Margaret's first post was with a vicar and his wife in Hove, near Brighton. Their Regency house had 132 stairs from basement to attic; needless to say, these two areas were frequented by staff only and were less than salubrious. For 25 pounds a year, Margaret had six hours off once a week and six hours off on alternate Sundays. "I thought they had made a mistake," she says of the list of duties she was shown. "I thought it was for six people to do." Rising at 5:30, she had to clean the flues, light the fire, blacklead the grate, clean the huge steel fender and fire irons, clean the brass on the front door, scrub the 14 outdoor stone steps, clean the household's boots and shoes, and lay the servants' breakfast—all before 8 a.m. in a workday that often lasted until 8 at night. No wonder she thought she was in the pits of hell! 
Some of her observations on times gone by will make foodies swoon: milk deliveries three times a day, fish brought up in a bucket from the beach, grocers calling on the cook for her orders, lavish six-course meals upstairs, with breakfasts of bacon and eggs, sausages, kidneys, and kedgeree or finnan haddock ("I couldn't help thinking of my poor father and mother at home. All they had was toast.")
The employer's repasts were denied to the staff (who ate Welsh rarebit and macaroni cheese), and the maids lived in Dickensian conditions. This turned our heroine, understandably, into a proto-socialist: "The two pounds a month that I have in money is supposed to be supplemented by the board and lodging. If the lodging is of the kind that Mary and I have in this attic and the food is meagre, how are we getting an equitable wage?"
On the maids' afternoons off they sometimes went to tea dances. That was one of the few places they were likely to meet potential husbands (although they had to lie about their work as "skivvies"). Margaret eventually did get married, despite the fact that her work left her so worn out that she usually ended up collapsing at a film on her afternoon off.
"The most exciting part about dinner parties was the chauffeurs…. You never saw such a fluttering in the dovecote…. There were six or seven of us women who hardly ever spoke to a man and whose femininity was so suppressed that we got to be like female eunuchs…. Even the sewing-maid and the nursemaid would find some excuse to come down. And all because of these chauffeurs in their uniforms." Right: British chauffeur Frederick William Nibbs, born 1882 in Lambeth.
Margaret soaked up all she could to land a position as a cook, and her further adventures show her in a number of situations in London, both agreeable and not—but always recounted with  humor and a gimlet eye. After marrying the milkman, she had three children, passed her "O" levels at age 58, and lived to have a bus line named after her in Hove.
While there are some vague congruences between the world of Downton Abbey's servants and that described by Powell, her narrative come down mainly on the side of the BBC Program Servants—The True Story of Life Below Stairs, which portrays their existence as "miserable, degrading and exhausting." Thankfully, her prose is anything but.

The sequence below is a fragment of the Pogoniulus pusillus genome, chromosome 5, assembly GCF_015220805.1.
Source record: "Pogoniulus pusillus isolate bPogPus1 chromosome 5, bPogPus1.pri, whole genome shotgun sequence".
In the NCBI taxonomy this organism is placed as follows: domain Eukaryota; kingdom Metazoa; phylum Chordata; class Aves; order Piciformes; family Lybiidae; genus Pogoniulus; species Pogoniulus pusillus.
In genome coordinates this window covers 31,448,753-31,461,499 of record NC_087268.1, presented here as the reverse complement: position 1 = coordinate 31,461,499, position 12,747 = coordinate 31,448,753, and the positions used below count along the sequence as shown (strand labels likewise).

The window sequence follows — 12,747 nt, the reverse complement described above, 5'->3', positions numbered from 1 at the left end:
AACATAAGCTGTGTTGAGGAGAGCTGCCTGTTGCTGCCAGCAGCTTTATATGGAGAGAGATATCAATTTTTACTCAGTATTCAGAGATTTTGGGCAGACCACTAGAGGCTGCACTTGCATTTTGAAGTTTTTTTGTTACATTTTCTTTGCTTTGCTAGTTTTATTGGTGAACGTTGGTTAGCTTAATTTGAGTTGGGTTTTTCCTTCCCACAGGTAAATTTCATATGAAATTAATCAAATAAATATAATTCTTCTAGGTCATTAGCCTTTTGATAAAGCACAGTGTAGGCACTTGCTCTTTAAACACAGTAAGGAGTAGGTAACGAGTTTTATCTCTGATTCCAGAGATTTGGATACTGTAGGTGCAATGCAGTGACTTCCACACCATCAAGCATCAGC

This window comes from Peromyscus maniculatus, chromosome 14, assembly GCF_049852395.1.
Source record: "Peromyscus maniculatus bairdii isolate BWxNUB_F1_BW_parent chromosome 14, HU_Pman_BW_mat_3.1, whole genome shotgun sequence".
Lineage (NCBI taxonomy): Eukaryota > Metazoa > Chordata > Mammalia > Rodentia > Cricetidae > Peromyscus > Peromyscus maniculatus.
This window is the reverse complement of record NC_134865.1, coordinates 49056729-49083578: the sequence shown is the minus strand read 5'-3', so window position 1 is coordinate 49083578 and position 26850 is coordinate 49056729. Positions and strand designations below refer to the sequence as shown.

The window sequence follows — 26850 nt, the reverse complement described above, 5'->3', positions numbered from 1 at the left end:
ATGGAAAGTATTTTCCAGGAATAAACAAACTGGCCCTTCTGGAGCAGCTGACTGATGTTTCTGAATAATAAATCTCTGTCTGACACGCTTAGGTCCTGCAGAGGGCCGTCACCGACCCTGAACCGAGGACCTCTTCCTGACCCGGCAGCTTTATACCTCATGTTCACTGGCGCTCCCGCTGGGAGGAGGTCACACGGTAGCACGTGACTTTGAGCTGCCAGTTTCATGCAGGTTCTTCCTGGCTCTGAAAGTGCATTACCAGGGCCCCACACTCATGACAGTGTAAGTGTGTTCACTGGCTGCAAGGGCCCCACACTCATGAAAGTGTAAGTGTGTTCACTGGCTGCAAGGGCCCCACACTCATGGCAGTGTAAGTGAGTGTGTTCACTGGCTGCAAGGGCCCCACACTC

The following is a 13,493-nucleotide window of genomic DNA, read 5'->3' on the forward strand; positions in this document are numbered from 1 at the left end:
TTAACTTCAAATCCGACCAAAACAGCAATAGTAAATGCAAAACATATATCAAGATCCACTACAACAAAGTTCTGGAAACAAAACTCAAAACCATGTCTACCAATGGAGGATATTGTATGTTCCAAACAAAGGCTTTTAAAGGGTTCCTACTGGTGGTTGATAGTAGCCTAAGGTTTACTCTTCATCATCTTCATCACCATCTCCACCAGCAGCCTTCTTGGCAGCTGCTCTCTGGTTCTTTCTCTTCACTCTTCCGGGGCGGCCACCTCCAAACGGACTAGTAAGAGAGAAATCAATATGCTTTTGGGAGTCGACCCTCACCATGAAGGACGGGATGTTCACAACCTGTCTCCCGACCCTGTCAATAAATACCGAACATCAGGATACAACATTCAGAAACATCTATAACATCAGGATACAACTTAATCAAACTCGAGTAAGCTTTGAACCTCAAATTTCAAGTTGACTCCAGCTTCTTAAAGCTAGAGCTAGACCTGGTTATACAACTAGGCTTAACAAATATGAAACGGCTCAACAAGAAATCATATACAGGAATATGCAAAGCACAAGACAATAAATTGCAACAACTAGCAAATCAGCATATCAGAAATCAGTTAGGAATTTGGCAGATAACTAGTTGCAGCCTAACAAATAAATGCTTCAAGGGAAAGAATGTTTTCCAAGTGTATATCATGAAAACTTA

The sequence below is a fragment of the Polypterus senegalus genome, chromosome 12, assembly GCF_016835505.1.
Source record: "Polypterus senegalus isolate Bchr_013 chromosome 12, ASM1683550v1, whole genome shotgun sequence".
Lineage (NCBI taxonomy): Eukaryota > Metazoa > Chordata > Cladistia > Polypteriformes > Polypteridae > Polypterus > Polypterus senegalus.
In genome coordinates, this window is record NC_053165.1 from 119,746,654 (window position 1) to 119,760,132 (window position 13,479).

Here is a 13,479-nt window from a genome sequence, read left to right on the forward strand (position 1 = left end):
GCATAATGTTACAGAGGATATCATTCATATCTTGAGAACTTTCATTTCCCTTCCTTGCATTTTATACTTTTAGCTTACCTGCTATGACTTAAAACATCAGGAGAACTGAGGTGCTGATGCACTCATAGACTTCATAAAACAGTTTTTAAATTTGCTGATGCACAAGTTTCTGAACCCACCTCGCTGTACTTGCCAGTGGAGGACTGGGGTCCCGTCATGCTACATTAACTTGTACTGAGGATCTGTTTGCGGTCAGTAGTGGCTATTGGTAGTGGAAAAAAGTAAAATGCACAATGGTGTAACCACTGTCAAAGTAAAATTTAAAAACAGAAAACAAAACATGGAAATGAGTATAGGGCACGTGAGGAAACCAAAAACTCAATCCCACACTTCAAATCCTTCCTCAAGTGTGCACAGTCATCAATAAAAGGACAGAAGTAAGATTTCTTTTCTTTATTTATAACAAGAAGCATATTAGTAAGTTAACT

Tuesday, January 22, 2013

Jane Austen's Netherfield Ball comes to life

Country dance? Cotillion? Minuet? Boulanger? Why yes, thank you!
I almost fainted with excitement—quick, the smelling salts!—when I found out via our very own Daedalus Books Facebook page that the BBC aims to recreate and film the Netherfield Ball from Pride and Prejudice for the 200th anniversary of its publication (January 27). Be still my beating heart! Filmed on location at Chawton House, Hampshire, the 90-minute program will explore the dancing, the music, the food, and the fashion of the Regency period as the preparations are made for the ball, which will then be shown in its entirety. Left: Bingley, the giver of the ball. Below: it will take Darcy an entire novel to undo the bad impression he makes on Elizabeth by the supercilious comments she overhears at the Netherfield Ball.
Care to engage with other avid Janeites? We invite you to peruse A Truth Universally Acknowledged: 33 Great Writers on Why We Read Jane Austen and/or Dancing with Mr. Darcy: Stories Inspired by Jane Austen and Chawton House: The Best of the Jane Austen Short Story Competition.
"So, he enquired who she was, and got introduced, and asked her for the two next. Then, the two third he danced with Miss King, and the two fourth with Maria Lucas, and the two fifth with Jane again, and the two sixth with Lizzy, and the Boulanger."—Mrs Bennet about Mr. Bingley at The Netherfield Ball
The illustrated blog Jane Austen's World is a nexus of information about the etiquette and importance of balls in this period—especially as regards the all-important theme of matrimonial prospects.

Monday, January 21, 2013

Downton Abbey recap, Season 3, Episode 3: "No Lady writes to a newspaper"